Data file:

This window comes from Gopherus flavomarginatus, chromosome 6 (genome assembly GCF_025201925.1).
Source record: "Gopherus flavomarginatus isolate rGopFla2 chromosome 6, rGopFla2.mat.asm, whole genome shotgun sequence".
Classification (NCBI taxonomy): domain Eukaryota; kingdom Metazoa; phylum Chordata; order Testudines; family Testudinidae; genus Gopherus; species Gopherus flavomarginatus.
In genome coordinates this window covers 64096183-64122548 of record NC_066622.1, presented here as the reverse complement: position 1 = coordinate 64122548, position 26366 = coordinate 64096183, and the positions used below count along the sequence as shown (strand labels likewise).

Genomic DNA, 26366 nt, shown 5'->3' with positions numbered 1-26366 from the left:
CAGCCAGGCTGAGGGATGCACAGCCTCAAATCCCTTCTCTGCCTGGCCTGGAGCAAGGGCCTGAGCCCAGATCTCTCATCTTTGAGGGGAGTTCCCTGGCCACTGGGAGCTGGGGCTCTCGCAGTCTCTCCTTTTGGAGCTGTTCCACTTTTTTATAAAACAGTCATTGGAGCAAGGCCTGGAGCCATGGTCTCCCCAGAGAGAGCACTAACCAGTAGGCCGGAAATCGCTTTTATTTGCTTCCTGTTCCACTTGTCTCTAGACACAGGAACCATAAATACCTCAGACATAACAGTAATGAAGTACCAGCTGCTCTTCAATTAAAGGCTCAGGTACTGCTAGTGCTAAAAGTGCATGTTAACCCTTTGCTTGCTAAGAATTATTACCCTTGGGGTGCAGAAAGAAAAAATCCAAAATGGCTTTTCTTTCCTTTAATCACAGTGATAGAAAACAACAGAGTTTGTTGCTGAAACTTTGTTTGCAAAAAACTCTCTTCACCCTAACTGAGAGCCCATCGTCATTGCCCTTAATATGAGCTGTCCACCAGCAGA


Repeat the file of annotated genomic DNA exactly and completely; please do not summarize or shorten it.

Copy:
This window comes from Gopherus flavomarginatus, chromosome 6 (genome assembly GCF_025201925.1).
Source record: "Gopherus flavomarginatus isolate rGopFla2 chromosome 6, rGopFla2.mat.asm, whole genome shotgun sequence".
Classification (NCBI taxonomy): domain Eukaryota; kingdom Metazoa; phylum Chordata; order Testudines; family Testudinidae; genus Gopherus; species Gopherus flavomarginatus.
In genome coordinates this window covers 64096183-64122548 of record NC_066622.1, presented here as the reverse complement: position 1 = coordinate 64122548, position 26366 = coordinate 64096183, and the positions used below count along the sequence as shown (strand labels likewise).

Genomic DNA, 26366 nt, shown 5'->3' with positions numbered 1-26366 from the left:
CAGCCAGGCTGAGGGATGCACAGCCTCAAATCCCTTCTCTGCCTGGCCTGGAGCAAGGGCCTGAGCCCAGATCTCTCATCTTTGAGGGGAGTTCCCTGGCCACTGGGAGCTGGGGCTCTCGCAGTCTCTCCTTTTGGAGCTGTTCCACTTTTTTATAAAACAGTCATTGGAGCAAGGCCTGGAGCCATGGTCTCCCCAGAGAGAGCACTAACCAGTAGGCCGGAAATCGCTTTTATTTGCTTCCTGTTCCACTTGTCTCTAGACACAGGAACCATAAATACCTCAGACATAACAGTAATGAAGTACCAGCTGCTCTTCAATTAAAGGCTCAGGTACTGCTAGTGCTAAAAGTGCATGTTAACCCTTTGCTTGCTAAGAATTATTACCCTTGGGGTGCAGAAAGAAAAAATCCAAAATGGCTTTTCTTTCCTTTAATCACAGTGATAGAAAACAACAGAGTTTGTTGCTGAAACTTTGTTTGCAAAAAACTCTCTTCACCCTAACTGAGAGCCCATCGTCATTGCCCTTAATATGAGCTGTCCACCAGCAGA